Create-X, Georgia Tech’s entrepreneurship program, is celebrating its second successful exit for a student-run company. This time, a Create-X company is taking to the sky to make lifesaving medical evacuations safer.
Anti-Rotational Technologies (ART) developed Stabilizing Aerial Loads Utility System (SALUS), whose anti-rotational stretcher stabilizes the spin of someone being evacuated during a medical emergency. The company was just acquired by Vita Inclinata Technologies, a Colorado-based company working on safety technologies for aerospace and other dangerous industries.
ART’s President Mahdi Al-Husseini came up with the idea as an undergraduate biomedical engineering student at Georgia Tech.
“I had stumbled upon online footage of a medical evacuation (MEDEVAC) mission gone rogue,” Al-Husseini told Hypepotamus. “The extracted patient was spinning at two or three revolutions per second, fifty feet off the ground, hanging from a single line out of the helicopter cabin. It was crazy.”
That video ultimately led him to work on a stretcher that minimized in-air spin for a class design project.
After internships with the United States Army Aeromedical Research Laboratory (USAARL) and NASA, Al-Husseini tweaked the stretcher design based on feedback from medics and aviation crew members.
ART, which Al-Husseini started alongside fellow Georgia Tech graduate Joshua Barnett, ultimately went on to participate in Create-X’s Startup Launch.
Al-Husseini gives credit to his time at Georgia Tech, and the Create-X program in particular, for helping bring the lifesaving product to market. “Georgia Tech has always been, and will continue to be, a home away from home, and I feel tremendously blessed to have attended such an amazing university. CREATE-X is a gem.”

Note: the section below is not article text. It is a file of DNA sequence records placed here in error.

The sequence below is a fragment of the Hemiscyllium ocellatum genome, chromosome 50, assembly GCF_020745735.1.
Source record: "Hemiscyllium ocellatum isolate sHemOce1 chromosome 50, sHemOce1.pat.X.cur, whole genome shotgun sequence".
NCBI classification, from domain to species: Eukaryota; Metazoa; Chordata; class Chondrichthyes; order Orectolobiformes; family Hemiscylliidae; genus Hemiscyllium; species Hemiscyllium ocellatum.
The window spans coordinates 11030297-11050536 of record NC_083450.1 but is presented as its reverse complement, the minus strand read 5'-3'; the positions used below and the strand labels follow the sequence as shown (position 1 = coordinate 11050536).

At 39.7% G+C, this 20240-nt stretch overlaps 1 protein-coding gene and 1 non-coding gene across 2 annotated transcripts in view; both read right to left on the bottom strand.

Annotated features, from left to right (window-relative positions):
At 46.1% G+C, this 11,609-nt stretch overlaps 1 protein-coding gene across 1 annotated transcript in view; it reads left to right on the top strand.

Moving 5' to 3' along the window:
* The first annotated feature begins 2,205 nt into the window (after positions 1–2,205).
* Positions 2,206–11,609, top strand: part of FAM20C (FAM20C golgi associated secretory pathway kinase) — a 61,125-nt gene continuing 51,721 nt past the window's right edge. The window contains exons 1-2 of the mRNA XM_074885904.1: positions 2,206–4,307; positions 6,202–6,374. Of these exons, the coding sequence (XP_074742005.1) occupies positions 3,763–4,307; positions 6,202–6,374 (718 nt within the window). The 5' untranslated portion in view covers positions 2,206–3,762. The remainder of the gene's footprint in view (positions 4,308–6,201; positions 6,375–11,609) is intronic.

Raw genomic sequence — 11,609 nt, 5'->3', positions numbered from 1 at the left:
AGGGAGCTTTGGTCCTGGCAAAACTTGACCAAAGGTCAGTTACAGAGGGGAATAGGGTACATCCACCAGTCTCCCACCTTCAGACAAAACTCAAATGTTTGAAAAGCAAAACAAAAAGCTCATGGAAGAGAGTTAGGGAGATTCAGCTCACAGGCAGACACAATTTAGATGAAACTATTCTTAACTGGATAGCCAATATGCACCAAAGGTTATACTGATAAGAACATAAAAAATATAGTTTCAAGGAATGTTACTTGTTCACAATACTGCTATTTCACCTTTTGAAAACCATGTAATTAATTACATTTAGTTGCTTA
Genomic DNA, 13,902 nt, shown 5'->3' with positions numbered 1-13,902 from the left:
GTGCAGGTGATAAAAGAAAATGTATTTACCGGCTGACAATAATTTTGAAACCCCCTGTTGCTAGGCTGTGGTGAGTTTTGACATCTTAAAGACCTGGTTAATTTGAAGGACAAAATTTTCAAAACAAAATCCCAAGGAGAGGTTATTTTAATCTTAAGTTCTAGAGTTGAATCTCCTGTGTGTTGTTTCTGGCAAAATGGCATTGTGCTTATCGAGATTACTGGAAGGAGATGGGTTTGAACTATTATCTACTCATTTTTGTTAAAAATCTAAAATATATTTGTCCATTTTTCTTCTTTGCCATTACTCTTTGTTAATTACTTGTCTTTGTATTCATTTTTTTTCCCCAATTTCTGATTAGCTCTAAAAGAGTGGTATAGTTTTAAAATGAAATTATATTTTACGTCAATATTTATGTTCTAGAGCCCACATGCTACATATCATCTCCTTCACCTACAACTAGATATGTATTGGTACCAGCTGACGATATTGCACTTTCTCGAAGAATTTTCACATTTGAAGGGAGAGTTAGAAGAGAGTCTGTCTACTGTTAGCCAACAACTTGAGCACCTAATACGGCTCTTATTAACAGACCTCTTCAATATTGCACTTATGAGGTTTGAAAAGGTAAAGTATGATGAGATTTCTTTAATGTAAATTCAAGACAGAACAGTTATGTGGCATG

Al-Husseini noted that the staff and professors behind Create-X helped the ART team move from being engineering students to true entrepreneurs.
“We began the CREATE-X program just as we had received word that two private companies were interested in acquiring us outright, but the process of navigating M&A was a complete mystery. Our ability to close a favorable deal was undoubtedly thanks to the guidance (and patience) of the CREATE-X team,” he added.
For now, Al-Husseini is doing anything but resting after the recent acquisition news. As an active-duty MEDEVAC helicopter pilot for the US Army, Al Husseini will continue to fly HH-60M Black Hawk helicopters out of Wheeler Army Field in Hawaii. He will also work on Vita Inclinata’s engineering efforts and other research and development ideas in the pipeline.
As if that wasn’t enough for this entrepreneurial servicemember, Al-Husseini added, “I hope to kick back a bit, enjoy my time in Hawaii, and help support other startups founded by service members, both as an advisor and as a registered patent agent.”
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